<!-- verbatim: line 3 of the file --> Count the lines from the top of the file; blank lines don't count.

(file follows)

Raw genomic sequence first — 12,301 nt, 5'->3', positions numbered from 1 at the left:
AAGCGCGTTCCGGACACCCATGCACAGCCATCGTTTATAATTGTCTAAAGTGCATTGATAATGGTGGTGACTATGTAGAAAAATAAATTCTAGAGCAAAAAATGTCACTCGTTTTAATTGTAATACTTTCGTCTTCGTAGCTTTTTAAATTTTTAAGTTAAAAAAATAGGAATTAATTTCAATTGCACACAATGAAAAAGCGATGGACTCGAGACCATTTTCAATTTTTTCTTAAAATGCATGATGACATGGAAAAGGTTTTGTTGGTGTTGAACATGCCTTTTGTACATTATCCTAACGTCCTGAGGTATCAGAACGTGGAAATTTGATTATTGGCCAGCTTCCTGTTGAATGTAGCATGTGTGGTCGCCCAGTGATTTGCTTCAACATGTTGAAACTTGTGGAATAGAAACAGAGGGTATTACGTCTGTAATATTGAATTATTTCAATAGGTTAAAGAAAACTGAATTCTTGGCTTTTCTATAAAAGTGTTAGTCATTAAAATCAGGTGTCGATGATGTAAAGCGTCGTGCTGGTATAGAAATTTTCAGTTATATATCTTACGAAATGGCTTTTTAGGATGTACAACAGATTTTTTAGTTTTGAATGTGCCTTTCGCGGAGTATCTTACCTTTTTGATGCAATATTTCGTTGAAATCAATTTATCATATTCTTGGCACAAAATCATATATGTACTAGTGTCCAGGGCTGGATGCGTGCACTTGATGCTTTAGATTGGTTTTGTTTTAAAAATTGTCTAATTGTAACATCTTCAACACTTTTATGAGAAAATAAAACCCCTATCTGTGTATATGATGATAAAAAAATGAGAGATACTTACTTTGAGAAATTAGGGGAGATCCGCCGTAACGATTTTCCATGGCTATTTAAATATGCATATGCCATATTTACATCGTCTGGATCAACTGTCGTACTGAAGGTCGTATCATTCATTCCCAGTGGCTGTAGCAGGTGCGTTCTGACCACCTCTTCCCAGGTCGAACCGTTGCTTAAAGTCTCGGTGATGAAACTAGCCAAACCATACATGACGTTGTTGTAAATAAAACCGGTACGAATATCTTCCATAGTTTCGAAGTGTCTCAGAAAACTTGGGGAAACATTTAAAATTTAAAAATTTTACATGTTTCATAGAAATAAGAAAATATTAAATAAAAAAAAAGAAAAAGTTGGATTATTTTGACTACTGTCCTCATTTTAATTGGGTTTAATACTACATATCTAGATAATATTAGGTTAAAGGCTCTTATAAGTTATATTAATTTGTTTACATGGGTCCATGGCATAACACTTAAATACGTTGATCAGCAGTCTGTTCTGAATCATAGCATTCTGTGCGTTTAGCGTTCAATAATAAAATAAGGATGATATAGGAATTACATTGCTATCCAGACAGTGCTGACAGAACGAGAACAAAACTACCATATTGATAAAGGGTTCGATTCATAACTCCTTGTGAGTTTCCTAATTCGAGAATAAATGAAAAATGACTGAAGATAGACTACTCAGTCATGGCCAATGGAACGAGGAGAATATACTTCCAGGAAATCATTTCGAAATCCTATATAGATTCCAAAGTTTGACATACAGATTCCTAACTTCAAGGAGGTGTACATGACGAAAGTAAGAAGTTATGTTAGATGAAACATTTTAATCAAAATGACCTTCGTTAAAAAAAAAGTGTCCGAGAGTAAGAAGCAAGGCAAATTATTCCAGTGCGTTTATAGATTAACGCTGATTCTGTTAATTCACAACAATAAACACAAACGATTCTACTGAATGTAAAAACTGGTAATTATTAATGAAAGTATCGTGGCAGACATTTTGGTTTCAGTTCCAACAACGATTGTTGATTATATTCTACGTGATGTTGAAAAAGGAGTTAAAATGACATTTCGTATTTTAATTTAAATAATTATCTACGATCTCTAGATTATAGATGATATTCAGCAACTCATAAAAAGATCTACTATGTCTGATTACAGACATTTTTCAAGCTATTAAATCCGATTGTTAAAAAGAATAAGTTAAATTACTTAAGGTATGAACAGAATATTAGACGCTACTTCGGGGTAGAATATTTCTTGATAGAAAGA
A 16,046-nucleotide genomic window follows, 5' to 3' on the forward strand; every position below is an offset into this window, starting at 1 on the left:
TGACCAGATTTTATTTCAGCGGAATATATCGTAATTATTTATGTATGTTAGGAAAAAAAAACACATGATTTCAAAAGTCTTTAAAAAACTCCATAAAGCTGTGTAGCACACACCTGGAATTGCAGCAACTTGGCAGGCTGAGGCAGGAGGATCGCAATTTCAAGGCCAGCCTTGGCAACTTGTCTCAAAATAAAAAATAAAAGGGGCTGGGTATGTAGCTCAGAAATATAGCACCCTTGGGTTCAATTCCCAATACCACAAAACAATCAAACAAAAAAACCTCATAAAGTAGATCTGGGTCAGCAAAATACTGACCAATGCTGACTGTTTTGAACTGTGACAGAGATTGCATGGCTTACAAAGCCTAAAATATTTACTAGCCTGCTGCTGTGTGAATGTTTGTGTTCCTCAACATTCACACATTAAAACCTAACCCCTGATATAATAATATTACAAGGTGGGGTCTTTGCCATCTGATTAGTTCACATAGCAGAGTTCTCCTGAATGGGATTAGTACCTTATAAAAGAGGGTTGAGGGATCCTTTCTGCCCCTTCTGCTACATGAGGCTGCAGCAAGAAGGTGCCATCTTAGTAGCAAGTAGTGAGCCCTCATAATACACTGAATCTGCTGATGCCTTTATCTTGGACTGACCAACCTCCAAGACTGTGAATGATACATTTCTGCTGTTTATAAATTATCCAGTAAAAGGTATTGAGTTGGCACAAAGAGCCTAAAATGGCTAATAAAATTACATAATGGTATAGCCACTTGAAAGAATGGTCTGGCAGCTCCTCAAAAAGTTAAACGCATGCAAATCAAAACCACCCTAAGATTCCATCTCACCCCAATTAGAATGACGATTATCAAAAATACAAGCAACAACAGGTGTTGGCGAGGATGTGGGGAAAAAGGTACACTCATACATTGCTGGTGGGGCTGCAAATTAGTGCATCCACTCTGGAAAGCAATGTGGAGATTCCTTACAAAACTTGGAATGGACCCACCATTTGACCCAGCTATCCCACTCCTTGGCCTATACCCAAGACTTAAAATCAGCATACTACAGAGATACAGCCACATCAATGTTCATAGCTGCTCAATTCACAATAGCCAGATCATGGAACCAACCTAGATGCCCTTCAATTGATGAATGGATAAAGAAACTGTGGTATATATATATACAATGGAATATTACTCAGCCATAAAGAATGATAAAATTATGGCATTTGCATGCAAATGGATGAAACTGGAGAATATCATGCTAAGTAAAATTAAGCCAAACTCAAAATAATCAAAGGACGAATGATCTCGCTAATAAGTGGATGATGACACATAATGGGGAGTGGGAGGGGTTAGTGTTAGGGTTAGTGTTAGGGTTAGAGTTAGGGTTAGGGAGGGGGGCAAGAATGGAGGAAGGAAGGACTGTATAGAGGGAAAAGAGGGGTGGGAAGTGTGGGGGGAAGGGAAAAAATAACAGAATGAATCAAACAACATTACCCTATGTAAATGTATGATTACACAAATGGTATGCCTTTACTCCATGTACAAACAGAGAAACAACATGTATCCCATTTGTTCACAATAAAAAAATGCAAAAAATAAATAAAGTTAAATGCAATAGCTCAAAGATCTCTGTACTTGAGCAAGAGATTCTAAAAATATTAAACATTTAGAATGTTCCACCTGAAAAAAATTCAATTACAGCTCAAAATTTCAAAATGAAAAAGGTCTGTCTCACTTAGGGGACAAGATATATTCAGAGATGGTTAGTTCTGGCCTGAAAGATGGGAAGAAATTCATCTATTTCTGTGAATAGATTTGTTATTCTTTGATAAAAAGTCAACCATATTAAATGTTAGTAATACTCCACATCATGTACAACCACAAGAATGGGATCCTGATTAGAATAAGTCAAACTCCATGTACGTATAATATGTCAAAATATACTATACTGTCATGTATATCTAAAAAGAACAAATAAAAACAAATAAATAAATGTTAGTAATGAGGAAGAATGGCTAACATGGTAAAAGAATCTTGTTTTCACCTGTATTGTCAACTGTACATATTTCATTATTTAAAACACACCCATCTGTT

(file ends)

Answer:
A 16,046-nucleotide genomic window follows, 5' to 3' on the forward strand; every position below is an offset into this window, starting at 1 on the left: